“Pic” — short for Picasso — never knew he had an inner artist when he was the chief executive officer of a Fortune 500 company. Painting was a part of his personality that perhaps was discarded while he still was in elementary school.
Alzheimer’s disease has stolen the once dynamic business leader’s core identity, but left one creative gift in its place: his ability to paint. Pic paints nearly every day, says Ruthie Millar, marketing specialist at Clemson Downs, a Clemson senior living community of 215residents, including 32 who are memory care residents.
Pic’s paintings will be among the more than 40 paintings featured at an art show held Monday, Nov. 21, from 3 p.m. to 8 p.m., at Central-Clemson Regional Branch Library, 105 Commons Way in Central. All of the featured work was created by people living with Alzheimer’s disease or other dementia diagnoses.
“Art is a positive aspect of this dementia diagnosis,” Millar says. “The families want the paintings to frame them and share them with other family members because they’re representative of the person they love who is still very much there.”
Clemson Downs’ Alzeimer’s and dementia patients have been painting in the facility’s creative studio with help from Clemson University art and communications students for the past semester, as part of a collaborative effort initiated by Stephanie Pangborn, an assistant professor in Clemson’s communication department.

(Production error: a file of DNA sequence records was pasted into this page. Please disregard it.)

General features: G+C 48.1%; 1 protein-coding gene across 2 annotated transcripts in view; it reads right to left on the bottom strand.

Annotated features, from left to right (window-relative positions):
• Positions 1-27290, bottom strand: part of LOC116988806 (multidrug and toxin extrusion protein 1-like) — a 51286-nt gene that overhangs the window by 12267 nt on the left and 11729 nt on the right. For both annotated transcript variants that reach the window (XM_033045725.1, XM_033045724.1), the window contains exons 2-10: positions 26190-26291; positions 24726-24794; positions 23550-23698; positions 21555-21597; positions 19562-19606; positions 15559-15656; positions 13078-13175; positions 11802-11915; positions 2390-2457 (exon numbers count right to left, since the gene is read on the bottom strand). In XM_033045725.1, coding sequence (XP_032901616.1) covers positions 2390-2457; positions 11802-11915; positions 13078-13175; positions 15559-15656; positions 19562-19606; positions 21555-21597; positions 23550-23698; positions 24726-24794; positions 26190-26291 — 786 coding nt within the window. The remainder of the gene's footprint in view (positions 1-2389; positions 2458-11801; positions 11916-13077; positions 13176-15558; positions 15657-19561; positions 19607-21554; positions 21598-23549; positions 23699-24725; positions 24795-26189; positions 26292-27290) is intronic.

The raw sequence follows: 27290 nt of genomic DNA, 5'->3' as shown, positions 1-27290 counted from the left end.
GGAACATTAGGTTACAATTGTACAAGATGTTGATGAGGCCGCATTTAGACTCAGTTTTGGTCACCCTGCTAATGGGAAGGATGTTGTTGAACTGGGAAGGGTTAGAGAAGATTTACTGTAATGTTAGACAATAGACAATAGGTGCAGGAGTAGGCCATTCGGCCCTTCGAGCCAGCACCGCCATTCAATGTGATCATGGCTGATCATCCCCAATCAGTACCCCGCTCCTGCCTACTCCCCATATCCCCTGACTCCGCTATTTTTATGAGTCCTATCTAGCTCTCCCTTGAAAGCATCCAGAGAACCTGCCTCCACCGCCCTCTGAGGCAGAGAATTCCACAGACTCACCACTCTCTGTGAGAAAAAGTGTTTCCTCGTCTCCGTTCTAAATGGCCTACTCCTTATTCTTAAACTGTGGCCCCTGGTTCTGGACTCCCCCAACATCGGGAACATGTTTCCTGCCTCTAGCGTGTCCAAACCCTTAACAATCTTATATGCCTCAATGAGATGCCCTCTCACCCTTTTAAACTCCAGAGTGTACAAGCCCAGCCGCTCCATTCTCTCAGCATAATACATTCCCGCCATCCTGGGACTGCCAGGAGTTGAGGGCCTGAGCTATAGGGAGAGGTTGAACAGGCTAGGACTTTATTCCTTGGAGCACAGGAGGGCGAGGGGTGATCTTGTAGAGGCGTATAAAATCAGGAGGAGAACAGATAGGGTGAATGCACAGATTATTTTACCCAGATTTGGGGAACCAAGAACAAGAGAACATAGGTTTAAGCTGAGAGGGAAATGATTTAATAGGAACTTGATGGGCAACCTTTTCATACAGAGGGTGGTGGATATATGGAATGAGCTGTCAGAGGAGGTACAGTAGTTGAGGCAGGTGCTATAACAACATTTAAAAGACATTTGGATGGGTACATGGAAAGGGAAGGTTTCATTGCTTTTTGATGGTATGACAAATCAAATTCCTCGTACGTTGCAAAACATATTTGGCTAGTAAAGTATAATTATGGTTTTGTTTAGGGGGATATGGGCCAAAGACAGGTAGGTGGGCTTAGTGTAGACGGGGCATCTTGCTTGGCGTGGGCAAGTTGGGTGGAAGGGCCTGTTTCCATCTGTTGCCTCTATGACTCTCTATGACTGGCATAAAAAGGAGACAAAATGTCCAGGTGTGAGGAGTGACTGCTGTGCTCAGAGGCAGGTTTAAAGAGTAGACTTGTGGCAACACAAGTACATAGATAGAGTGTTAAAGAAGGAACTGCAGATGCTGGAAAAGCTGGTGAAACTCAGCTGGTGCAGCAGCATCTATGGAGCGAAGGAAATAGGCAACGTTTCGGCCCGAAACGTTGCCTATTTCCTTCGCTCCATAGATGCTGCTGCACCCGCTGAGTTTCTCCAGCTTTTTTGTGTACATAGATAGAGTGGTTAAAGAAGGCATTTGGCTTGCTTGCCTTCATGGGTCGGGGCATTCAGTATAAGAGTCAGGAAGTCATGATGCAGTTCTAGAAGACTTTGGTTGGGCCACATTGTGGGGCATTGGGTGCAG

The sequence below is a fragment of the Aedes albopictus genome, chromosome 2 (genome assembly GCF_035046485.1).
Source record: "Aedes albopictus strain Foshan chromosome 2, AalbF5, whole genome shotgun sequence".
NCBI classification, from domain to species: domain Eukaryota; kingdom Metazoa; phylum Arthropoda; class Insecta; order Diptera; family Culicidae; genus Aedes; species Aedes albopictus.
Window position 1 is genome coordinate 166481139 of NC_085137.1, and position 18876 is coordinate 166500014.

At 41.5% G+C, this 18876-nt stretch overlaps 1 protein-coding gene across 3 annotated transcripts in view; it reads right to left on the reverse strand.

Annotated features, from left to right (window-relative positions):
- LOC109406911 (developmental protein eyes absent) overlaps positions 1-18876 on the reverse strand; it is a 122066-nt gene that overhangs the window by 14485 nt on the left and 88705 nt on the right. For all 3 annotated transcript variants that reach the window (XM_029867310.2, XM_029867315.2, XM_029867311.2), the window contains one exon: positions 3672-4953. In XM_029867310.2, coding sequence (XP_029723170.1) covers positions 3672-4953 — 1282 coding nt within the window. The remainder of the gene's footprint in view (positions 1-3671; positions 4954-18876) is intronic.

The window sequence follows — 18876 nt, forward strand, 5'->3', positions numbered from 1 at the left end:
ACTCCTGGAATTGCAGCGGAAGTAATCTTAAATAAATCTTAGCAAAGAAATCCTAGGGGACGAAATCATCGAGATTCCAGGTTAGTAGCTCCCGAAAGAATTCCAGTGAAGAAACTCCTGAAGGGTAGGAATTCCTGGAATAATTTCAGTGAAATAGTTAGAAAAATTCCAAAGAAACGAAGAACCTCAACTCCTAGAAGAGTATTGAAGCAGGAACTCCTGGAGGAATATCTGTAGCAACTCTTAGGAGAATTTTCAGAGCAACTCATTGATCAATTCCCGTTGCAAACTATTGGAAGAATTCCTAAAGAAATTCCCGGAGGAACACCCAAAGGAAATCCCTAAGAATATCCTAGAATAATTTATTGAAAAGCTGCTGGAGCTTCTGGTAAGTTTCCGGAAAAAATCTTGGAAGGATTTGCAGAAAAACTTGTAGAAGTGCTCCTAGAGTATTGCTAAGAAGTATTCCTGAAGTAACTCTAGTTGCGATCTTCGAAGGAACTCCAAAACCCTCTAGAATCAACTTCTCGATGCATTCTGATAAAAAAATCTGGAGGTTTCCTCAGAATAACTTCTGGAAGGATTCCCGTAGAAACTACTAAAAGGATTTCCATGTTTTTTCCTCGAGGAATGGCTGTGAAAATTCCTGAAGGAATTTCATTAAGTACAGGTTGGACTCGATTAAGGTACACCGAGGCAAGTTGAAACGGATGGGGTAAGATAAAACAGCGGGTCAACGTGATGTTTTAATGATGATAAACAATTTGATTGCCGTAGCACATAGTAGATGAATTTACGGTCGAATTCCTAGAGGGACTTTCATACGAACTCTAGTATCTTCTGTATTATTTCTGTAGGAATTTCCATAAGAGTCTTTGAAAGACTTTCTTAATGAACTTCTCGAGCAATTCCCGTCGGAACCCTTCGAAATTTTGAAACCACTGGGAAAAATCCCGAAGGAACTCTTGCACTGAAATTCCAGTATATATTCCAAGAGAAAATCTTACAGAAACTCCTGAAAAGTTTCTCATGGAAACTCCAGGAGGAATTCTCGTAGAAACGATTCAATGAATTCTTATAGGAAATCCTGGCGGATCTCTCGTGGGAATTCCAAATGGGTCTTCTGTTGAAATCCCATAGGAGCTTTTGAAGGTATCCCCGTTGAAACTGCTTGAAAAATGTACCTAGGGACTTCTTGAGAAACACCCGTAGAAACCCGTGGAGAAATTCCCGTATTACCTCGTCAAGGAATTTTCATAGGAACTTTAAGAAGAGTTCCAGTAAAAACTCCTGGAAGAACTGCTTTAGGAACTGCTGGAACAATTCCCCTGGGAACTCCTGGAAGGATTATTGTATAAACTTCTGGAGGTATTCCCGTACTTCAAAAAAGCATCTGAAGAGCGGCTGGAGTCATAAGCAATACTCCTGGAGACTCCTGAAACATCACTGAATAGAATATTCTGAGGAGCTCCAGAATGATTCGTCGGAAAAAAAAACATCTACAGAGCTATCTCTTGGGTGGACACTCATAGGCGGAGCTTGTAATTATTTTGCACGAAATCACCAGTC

The memory care residents have worked with watercolors, acrylics, and other mediums, Millar says.
“They painted fall themes and pumpkins, sunflowers, tiger paws — there are a lot of Clemson fans,” Millar says. “These artists can share and create what they want, and there are volunteers who assist them if they want help in painting or choosing a color.”
Visitors to the Central-Clemson library can meet both the artists and their family members on Nov. 21. The show is for the one day only, Millar says.
“The residents are excited about the show and are looking forward to showcasing their art work,” she says. “It’s a representation of them and not the disease.”